By Zita Lam

Quinlan Corbett, Sydney Andrews, Wasim No’mani, Monika Jolly. Photos by Chris Bennion

While the truth is becoming worthless in a world that is full of lies, playwright Yussef El Guindi illustrates a framework on this long-forgotten value in People of the Book, ACT’s 49th world premiere production, to discuss loyalty and authenticity by bringing in something most people would avoid talking about during dinner – love, jealousy, marriage, and politics.

The story begins as Iraq War veteran Jason (Quinlan Corbett) returns home with an additional title, a best-seller author whose memoir is about to be made into a movie. His marriage with Madeeha (Monika Jolly), an Iraqi woman he rescued in a raid, is constantly under the spotlights, making him the hero of the century.

Sydney Andrews, Wasim No’mani, Quinlan Corbett. Photos by Chris Bennion.

It is not until he reunites with old high school friends Amir (Wasim No’mani) and Lynn (Sydney Andrews), Jason’s perfect image starts to fall apart. El Guindi wastes no time to stir up the dust since the beginning of the play – the short “let’s catch up over drinks” scene unveils the complicated relationships among these characters and the backstory which later on explain the motive of their actions. The tension between Amir and Jason grows as they continually compete with each other on who is a better writer, as well as on their love for Lynn. Though married to Amir, Lynn’s flirtation behavior toward Jason gives a subtle hint of an inevitable disaster that is yet to come.

Wasim No’mani, Sydney Andrews. Photos by Chris Bennion.

Upon Madeeha’s arrival, the focus transitions to Jason’s marriage with Madeeha. As a person who seeks the absolute truth, Amir raises questions about the authenticity of Jason’s memoir and certain events that are documented in it. Amir slowly discovers the secret behind the patriotic illusion Jason creates, and Madeeha’s unspeakable trauma as an Iraqi woman in war is vividly shown on stage. While it is exciting to see how waves of lies are gradually submerging the characters, Amir seems to be the lighthouse that stands firmly to guide us to loyalty and honesty.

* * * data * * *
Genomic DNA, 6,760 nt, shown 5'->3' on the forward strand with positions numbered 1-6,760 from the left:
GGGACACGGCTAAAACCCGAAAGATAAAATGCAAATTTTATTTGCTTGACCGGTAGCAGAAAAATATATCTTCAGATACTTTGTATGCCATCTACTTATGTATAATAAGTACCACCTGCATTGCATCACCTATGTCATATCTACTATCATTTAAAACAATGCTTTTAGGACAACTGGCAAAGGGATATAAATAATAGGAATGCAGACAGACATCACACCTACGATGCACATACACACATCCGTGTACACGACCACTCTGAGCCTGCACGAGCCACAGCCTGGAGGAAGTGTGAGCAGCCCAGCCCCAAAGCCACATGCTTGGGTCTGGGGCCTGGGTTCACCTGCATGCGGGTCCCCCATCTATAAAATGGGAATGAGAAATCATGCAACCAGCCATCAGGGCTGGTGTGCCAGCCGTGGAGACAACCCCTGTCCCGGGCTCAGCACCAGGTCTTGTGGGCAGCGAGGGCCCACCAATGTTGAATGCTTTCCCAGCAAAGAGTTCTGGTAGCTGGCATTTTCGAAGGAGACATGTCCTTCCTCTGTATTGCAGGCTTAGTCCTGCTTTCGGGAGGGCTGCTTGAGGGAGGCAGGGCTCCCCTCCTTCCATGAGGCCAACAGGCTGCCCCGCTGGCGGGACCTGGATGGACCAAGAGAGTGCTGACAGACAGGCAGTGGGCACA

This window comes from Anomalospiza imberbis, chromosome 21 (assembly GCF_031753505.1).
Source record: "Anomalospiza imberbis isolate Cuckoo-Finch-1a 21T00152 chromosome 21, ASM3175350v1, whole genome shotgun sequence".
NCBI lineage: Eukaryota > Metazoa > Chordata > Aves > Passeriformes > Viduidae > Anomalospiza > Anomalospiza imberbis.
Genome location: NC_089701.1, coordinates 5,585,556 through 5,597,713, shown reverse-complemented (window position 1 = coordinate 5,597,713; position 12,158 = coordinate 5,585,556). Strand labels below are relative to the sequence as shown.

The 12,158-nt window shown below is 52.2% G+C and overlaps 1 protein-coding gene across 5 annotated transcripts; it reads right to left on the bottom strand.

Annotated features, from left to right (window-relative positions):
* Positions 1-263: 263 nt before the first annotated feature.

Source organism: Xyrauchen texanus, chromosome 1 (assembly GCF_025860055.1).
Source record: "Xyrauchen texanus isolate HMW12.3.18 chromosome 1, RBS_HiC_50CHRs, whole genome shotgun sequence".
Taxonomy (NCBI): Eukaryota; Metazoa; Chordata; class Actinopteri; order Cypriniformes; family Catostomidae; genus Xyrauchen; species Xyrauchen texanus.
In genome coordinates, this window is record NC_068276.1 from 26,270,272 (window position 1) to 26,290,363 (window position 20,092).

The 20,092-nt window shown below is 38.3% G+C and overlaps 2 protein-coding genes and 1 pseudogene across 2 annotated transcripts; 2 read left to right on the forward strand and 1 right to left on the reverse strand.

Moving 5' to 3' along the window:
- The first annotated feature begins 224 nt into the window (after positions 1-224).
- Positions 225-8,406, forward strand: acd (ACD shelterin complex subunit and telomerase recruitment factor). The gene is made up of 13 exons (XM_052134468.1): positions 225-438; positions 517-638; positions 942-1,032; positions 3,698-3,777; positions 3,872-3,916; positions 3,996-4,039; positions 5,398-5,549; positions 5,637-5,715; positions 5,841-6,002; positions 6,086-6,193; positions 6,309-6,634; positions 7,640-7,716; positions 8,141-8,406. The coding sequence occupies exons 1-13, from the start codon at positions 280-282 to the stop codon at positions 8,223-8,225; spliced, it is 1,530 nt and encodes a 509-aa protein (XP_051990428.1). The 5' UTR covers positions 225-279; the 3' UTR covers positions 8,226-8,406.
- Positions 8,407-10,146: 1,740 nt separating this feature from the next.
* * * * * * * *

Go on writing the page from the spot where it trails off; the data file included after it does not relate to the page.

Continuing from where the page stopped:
Wasim No’mani , Sydney Andrews, Quinlan Corbett, Monika Jolly.
Photos by Chris Bennion.

El Guindi infuses his perspectives on war and marriage in this play, and he cleverly highlights the core message by refining the contradiction among the characters: Jason appears to be successful and heroic but he lies to cover up the fact that he is a coward. He becomes a soldier is not because of his love for the country but a need to prove the world he can be superior; Mameeha despises the war and what “invader” has done to destroy her home, yet she lies to herself about living the dream in the United States. Lynn questions Amir’s patriotism because he refuses to believe everything that is written in Jason’s memoir, but she fails to realize that the spark in her marriage is long gone. She doesn’t admit or acknowledge the mistake she makes and she chooses to continuously live in lies.

People of the Book is definitely one juicy scandal story that contains countless moments of audience gasping and shaking their heads. However, when we look beyond the dramatic elements, this is an unfortunate portrayal of how people are, in fact, so terrified by the truth in the modern world.

People of the Book performs at ACT through Sept. 29, 2019. For tickets or information, visit